More than 530 prospective students came to the open house — one of the most considerable turnouts the university has ever seen. That’s good news for WCU, which see campus tours as an increasingly important recruiting tool.
The rise in open house takers corresponds with rising enrollment and a rise in the freshmen retention rate.
“It is so vital for them to see who we are, what we are,” said Phil Cauley, director of student recruitment and transitions at Western Carolina.
Dozens of seemingly enthusiastic tour guides, donning purple T-shirts bearing the university logo, led small groups of students with parents in tow around campus. Guides sought to draw distinctions between their university and rivals, with Appalachian State coming up a lot, followed by UNC-Asheville. They were full of details. One guide, speaking before a small group gathered on the campus concourse, noted that the first three-pointer in college basketball history was made in the old university gymnasium.
The tone among visitors last week varied. Most of the prospective students were high school seniors, accompanied by their parents and siblings. Some gradually eased into the new setting as the day progressed, their strides between academic buildings sometimes turning into a strut. For others, spending the overcast morning and afternoon amid presentations from instructors about academic programs, however relevant to their ambitions, might have proved tiresome.
Whatever impressions were left on visitors, the university is drawing more of them to its campus.
A record number of prospective students toured the university during its four open houses last year — nearly 2,300, a significant jump from the 1,700 who visited the previous year.
The open house push is carrying over to enrollment. Of the 1,550 who enrolled as freshmen last year, about 70 percent had visited the campus at least once, Cauley said. That’s up from an average of about 60 percent in recent years.
In September, the university announced it had reached its highest enrollment in history, slightly more than 10,000 students.
The growing curiosity surrounding the university — some 15,000 applications flowed into its admissions office last year, triple the average five years ago — is largely a result of a broad revision to its recruiting process.
In 2008, the university hired a marketing firm to help draw more applicants, and the reach of its recruiting efforts have since extended to hotel ballrooms in cities around the state, including Greensboro and Raleigh.
Beyond emphasizing its widening scope of academic programs, the university has sought to underscore other components that have helped raise its prestige. Among them is its marching band, Pride of the Mountains, which university officials at the open house noted is expected to appear this year in the Macy’s Thanksgiving Day Parade in New York City.
At the same time, the university has raised its academic standards. Shifting its focus away from test scores as the top litmus test when picking which students to accept, admissions officers are giving more consideration to applicants’ cumulative GPA and class attendance, among other indicators like early applications and multiple campus visits. Ultimately, those things better reflect whether a student will earn a degree.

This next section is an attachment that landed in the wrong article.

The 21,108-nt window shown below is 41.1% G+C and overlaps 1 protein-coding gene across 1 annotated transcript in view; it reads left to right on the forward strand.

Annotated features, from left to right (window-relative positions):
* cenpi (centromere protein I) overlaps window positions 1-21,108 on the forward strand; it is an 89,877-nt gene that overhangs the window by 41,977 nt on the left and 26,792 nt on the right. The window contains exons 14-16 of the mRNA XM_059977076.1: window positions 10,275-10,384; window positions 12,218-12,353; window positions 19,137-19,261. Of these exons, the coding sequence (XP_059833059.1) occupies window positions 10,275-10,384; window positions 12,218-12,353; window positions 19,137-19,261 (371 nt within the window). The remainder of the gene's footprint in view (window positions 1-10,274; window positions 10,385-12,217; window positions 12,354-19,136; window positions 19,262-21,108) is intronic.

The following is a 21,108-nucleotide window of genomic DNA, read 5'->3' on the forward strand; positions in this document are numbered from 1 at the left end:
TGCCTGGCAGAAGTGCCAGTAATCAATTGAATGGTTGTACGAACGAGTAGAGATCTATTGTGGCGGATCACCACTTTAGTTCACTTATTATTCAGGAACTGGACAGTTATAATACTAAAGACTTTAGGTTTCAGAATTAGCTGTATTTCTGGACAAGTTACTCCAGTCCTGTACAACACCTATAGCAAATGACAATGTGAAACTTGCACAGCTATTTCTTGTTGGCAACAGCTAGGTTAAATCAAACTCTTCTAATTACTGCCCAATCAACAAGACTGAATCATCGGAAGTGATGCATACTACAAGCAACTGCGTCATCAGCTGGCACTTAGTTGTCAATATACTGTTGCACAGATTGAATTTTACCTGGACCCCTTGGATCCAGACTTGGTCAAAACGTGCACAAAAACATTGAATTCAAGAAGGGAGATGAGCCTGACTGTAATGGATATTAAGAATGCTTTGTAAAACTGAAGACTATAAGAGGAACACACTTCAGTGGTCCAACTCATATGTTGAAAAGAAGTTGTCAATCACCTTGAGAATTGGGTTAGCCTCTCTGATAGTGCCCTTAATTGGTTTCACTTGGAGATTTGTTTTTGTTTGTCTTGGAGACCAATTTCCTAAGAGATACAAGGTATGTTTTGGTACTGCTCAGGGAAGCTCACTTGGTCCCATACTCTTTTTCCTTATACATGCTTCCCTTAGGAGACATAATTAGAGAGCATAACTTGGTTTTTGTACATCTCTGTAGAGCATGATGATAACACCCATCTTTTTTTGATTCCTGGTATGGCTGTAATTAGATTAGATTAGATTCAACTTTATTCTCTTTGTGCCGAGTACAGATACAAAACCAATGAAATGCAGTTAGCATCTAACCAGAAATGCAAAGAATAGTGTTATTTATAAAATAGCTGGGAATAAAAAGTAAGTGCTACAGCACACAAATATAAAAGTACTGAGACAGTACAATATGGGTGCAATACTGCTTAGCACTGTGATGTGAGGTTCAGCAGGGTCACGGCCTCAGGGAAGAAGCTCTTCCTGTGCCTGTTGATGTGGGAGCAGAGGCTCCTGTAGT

“We’re not trying to grow fast; we’re trying to grow smart,” Sam Miller, vice chancellor of student affairs, told students in the Ramsey Center in an opening speech before they toured the campus.
He reiterated a policy requiring that returning students on academic probation raise their cumulative GPA within one semester, lest they face suspension. The policy is less strict for freshmen and transfer students in their first semester.
The university also has started improving what had long remained a relatively low retention rate among freshmen, whether a result of transfers to other schools or intervals in studies. Nearly 79 percent of freshmen returned to campus this year, according to the university, up from the average 73 percent rate during the past decade. That is comparable to UNC-Asheville, which sees about 80 percent of freshmen return.
The increasing odds of freshmen coming, or returning, to campus comes amid a broadening college social scene in and around Cullowhee. There, new bars have opened during the past year — albeit a couple — after Jackson County voters passed a ballot measure lifting a countywide ban on alcohol sales.
Recruiters acknowledge that the environs of the university are an important factor in drawing interest, though they remain careful not to mislead.
“We’re trying to be truthful and accurate. … we’re not for everybody,” Cauley, the university recruitment director, said. “We’re comfortable in our own skin.”
But for many college-bound students, along with their parents, such a decision largely is financial.
“If it wasn’t about money, we know where she’d go,” Nanette Harden said of her daughter, a high school senior in Mooresville, about a half hour north of Charlotte, who has held out hope to study behavioral sciences at the University of Virginia. “Tuition is just outrageous” for those considering out-of-state schools.
For others, particularly those from urban areas, the rural nature might seem unappealing.
“It’s kind of out of the way,” said Cecil McManus of Cary, a suburb of Raleigh, who graduated from WCU in the mid-1980s.
But he ultimately liked it and last weekend brought his own daughter, Brianna, a high school senior, to the open house. She had already made up her mind, deciding during her visit to campus that she would come to the university to study music.
“I think I’ll fit in here,” she said, noting that she already was admitted to the university.